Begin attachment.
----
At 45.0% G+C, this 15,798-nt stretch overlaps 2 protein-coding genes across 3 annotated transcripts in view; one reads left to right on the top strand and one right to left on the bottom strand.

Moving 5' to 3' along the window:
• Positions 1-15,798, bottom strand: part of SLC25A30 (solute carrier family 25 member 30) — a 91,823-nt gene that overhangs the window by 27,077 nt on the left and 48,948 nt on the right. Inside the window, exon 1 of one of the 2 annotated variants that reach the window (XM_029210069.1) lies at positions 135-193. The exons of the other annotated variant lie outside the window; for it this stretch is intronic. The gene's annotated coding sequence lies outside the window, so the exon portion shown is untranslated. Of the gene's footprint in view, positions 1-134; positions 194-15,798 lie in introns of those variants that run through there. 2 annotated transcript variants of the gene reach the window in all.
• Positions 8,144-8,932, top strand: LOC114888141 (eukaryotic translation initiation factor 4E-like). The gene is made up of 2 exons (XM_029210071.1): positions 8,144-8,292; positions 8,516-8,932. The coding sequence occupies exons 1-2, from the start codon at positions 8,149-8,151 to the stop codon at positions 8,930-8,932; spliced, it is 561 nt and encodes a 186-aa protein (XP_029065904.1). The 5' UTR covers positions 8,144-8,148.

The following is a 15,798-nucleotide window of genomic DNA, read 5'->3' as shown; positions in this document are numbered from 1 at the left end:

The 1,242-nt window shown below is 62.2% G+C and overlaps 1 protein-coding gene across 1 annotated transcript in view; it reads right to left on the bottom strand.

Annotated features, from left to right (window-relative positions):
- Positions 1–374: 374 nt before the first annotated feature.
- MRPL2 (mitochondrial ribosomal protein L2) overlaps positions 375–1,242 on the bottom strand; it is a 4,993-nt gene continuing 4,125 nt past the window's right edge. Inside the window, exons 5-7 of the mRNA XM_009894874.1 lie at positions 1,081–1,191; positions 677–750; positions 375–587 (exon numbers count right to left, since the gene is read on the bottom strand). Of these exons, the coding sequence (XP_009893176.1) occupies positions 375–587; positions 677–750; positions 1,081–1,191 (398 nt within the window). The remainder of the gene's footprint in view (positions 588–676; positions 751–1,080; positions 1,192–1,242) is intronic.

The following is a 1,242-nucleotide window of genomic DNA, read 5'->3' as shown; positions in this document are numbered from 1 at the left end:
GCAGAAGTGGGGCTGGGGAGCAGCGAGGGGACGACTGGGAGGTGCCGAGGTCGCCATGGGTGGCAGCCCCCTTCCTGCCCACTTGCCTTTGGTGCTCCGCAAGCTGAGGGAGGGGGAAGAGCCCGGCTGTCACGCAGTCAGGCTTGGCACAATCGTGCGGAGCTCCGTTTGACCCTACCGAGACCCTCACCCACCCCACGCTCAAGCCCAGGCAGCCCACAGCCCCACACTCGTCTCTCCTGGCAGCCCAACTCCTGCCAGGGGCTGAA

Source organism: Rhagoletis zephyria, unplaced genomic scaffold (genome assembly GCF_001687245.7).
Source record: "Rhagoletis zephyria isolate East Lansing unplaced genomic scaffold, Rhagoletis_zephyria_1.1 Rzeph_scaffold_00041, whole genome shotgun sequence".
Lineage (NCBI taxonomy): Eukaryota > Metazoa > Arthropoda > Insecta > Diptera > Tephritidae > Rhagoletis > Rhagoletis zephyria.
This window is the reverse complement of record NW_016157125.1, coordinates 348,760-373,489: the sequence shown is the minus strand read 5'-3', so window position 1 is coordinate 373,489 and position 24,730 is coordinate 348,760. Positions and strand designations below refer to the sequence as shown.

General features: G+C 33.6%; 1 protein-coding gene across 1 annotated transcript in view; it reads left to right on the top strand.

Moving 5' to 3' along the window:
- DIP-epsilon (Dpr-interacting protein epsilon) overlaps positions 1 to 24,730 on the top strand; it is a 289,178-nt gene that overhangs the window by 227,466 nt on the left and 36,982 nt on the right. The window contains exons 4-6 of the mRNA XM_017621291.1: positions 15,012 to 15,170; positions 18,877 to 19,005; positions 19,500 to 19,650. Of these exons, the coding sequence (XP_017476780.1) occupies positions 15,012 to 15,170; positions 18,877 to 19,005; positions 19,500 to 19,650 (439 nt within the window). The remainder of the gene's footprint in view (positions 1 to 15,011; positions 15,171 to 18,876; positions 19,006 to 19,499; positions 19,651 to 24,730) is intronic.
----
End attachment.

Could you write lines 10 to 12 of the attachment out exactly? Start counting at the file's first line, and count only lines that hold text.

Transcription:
The following is a 1,242-nucleotide window of genomic DNA, read 5'->3' as shown; positions in this document are numbered from 1 at the left end:
GCAGAAGTGGGGCTGGGGAGCAGCGAGGGGACGACTGGGAGGTGCCGAGGTCGCCATGGGTGGCAGCCCCCTTCCTGCCCACTTGCCTTTGGTGCTCCGCAAGCTGAGGGAGGGGGAAGAGCCCGGCTGTCACGCAGTCAGGCTTGGCACAATCGTGCGGAGCTCCGTTTGACCCTACCGAGACCCTCACCCACCCCACGCTCAAGCCCAGGCAGCCCACAGCCCCACACTCGTCTCTCCTGGCAGCCCAACTCCTGCCAGGGGCTGAA

Source organism: Rhagoletis zephyria, unplaced genomic scaffold (genome assembly GCF_001687245.7).